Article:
What’s the COVID-19 vaccination rate at Idaho’s care facilities? We don’t know.

The state has no authority to gather those records. Federal data give us a glimpse.

By: - June 17, 2021 4:23 am

Starting this week, the Centers for Medicare and Medicaid Services requires Idaho’s 82 nursing homes to report their vaccination rates. The vaccine data will be reported weekly, the same way the federal government reported nursing home COVID-19 outbreaks and deaths for the past year. But Idaho has about 400 long-term care facilities. Most of them — residential assisted living facilities and group homes for people with disabilities — are state regulated. The new federal rules don’t apply. (Courtesy of Pixabay)

A bare minimum of 10,000 residents and 7,000 staff at Idaho long term care facilities have chosen to receive the COVID-19 vaccine, based on data provided to the Idaho Capital Sun by the Idaho Department of Health and Welfare.

That’s nearly twice the number of COVID-19 cases that facilities have reported during the pandemic, according to the latest counts from the state.

But the records are very incomplete.

The Idaho Department of Health and Welfare doesn’t have the authority to require facilities to report their vaccine rates, according to Public Information Manager Niki Forbing-Orr.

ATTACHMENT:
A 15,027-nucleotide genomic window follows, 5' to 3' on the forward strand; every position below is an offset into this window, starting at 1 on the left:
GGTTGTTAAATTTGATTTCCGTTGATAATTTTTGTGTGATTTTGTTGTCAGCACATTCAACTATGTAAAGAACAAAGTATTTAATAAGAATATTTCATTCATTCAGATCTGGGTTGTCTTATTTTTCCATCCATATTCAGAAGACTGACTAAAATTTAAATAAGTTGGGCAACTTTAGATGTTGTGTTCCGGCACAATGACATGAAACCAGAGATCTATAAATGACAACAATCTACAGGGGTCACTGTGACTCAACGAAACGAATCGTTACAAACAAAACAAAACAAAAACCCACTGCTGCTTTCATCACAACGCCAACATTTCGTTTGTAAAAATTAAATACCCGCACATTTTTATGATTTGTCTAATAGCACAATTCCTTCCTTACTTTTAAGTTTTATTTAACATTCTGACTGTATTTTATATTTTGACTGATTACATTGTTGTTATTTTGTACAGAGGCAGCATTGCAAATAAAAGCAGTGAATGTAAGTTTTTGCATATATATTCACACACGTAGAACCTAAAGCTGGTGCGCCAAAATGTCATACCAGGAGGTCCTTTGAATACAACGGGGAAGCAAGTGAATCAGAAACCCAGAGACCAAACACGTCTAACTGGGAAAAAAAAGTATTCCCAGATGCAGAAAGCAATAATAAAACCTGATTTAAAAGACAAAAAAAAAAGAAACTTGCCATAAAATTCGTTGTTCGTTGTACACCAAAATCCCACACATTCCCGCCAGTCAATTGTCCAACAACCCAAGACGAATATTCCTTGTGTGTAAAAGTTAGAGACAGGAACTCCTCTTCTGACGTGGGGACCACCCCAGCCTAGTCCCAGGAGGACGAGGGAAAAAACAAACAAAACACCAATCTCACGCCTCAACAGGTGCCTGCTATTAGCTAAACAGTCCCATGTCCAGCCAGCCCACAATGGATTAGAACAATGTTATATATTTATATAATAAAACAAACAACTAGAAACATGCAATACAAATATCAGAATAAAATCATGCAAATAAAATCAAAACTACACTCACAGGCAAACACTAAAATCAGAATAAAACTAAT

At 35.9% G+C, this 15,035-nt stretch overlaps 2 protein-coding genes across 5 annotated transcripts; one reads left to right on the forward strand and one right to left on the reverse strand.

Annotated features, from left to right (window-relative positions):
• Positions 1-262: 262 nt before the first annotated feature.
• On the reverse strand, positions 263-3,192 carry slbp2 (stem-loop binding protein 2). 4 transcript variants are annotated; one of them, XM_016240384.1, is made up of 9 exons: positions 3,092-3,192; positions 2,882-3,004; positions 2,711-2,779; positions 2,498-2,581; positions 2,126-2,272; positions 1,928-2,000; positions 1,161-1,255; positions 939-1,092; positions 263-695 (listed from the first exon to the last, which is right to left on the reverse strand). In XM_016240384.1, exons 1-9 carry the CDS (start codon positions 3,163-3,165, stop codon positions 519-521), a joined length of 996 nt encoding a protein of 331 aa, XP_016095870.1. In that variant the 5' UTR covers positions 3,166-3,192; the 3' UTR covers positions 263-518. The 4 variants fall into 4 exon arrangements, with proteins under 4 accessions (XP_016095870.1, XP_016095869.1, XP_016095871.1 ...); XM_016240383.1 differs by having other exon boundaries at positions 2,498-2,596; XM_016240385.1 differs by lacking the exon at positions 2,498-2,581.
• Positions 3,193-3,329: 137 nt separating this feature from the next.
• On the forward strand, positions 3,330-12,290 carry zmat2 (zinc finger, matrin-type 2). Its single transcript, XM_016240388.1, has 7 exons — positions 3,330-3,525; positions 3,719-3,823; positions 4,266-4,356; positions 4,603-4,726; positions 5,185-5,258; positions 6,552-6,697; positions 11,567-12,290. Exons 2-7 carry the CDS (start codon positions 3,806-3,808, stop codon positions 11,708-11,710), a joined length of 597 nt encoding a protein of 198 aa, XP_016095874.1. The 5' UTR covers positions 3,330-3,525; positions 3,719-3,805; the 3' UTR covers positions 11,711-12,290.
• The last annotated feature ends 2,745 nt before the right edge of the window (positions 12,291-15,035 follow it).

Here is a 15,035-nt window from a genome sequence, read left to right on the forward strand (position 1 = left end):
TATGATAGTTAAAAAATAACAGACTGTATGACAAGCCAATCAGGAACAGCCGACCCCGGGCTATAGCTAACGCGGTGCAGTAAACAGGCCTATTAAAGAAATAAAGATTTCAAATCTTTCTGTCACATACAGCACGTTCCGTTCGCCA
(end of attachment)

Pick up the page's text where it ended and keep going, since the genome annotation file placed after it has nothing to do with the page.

The federal government does, though.

Starting this week, the Centers for Medicare and Medicaid Services requires Idaho’s 82 nursing homes to report their vaccination rates. The vaccine data will be reported weekly, the same way the federal government reported nursing home COVID-19 outbreaks and deaths for the past year.

But Idaho has about 400 long term care facilities. Most of them — residential assisted living facilities and group homes for people with disabilities — are state regulated. The new federal rules don’t apply.

“There isn’t anything in statute or rule that requires facilities to report, and we can’t just arbitrarily require facilities to do things that the Legislature hasn’t given the department the authority to do,” Forbing-Orr said. “We know this is important, and we are exploring ways we might be able to get facilities to voluntarily report, but we just started those conversations.”

The records don’t show the percentage of staff vaccinated at each facility.

They don’t include facilities that have arranged their own vaccine clinics, or had employees or residents seek vaccines on their own, such as at a doctor’s office or retail pharmacy.

They don’t say how many vulnerable residents — or people caring for them — chose to remain unvaccinated.

And, the department warns, the numbers from the federal program could be wrong, due to human error or another reason. The state has no way of verifying them.

Blind spots in vaccination rates at Idaho’s care facilities

The Idaho Capital Sun requested data from the Idaho Department of Health and Welfare that would show the number of vaccinated staff and residents at each facility in the state.